Departing at dawn on 3rd September 2017, I joined riders on the Manchester to London challenge as they headed south on a route that threaded its way through the heart of England before finishing at Ambitious about Autism’s TreeHouse school.
Described as ‘220 miles of hard British riding’, it’s almost inevitable that you focus inwards. The chatter ceasing as the pace line forms. Decisions reduced to your turn on the front before dropping back to recover. On the need to keep eating and drinking. To keep moving forward.
Later in the day – raw emotion etched across faces – it seemed fitting that, though each individual may have had their own starting point in terms of fitness and cycling experience, in riding together they all shared the same finish line.
I knew it was going to be a tough day but everybody pulled each other through. And rather than be negative when things got difficult we chose to look at the positives. Each mile, every metre of climbing; a step nearer to our goal. Enough to keep you moving forward. At the finish, that’s the poorliest I’ve ever felt on the bike. Suffering with dehydration and hypothermia. One of the toughest things I’ve ever had to do but, as much as it was hard work and it hurt, it still didn’t break me. Sarah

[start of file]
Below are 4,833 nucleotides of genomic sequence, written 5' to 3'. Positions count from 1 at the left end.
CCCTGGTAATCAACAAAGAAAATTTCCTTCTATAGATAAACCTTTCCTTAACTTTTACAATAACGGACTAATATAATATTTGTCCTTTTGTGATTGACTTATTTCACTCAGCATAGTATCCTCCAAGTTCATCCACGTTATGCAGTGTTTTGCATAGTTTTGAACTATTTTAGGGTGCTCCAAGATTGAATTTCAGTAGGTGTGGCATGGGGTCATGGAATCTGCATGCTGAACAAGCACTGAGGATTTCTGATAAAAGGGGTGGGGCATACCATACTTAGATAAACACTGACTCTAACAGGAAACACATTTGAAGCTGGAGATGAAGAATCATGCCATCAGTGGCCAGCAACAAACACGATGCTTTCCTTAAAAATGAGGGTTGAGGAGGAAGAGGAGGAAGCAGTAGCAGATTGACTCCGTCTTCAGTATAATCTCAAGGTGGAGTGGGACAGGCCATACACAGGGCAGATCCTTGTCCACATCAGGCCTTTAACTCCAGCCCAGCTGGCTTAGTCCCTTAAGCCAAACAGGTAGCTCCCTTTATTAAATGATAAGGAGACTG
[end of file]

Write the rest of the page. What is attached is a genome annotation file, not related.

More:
I think it’s an amazing achievement that we finished. And it’s definitely a case of mind over matter. You can make yourself push past limits you never thought possible. I’m proud of my body and how far it went. Crying helps. As does swearing. But all of this was only possible because of the company on the road. Everyone looking out for each other. Karly
It was tough. Well over twice what I’d ever ridden before. And I had moments when I did wonder why I was doing it. But I came out of it releasing that I’ve completed something that I wasn’t absolutely sure was possible. With the knowledge that if you put your mind to a task, if you just keep going, then it’s surprising what you can achieve. David
Such a hard ride. A brutal headwind but we all worked well as a team. You learn how deep you can go and that, mentally, we’re all so strong. You just have to keep going and, when you cross the finish line, you realise it was worth the effort. Hannah
There’s a point where things start to get really hard. Hurting all over and weary from the long hours of riding, just sitting down in the warm community hall at the final feed stop was a welcome relief. But there was still the need to step out again into the dark and the rain; the grim reality of two more hours of effort. And that’s when companions come into their own. You’re not venturing out alone. We worked together, suffered together and finished together. This is what I’ll always remember. Adrian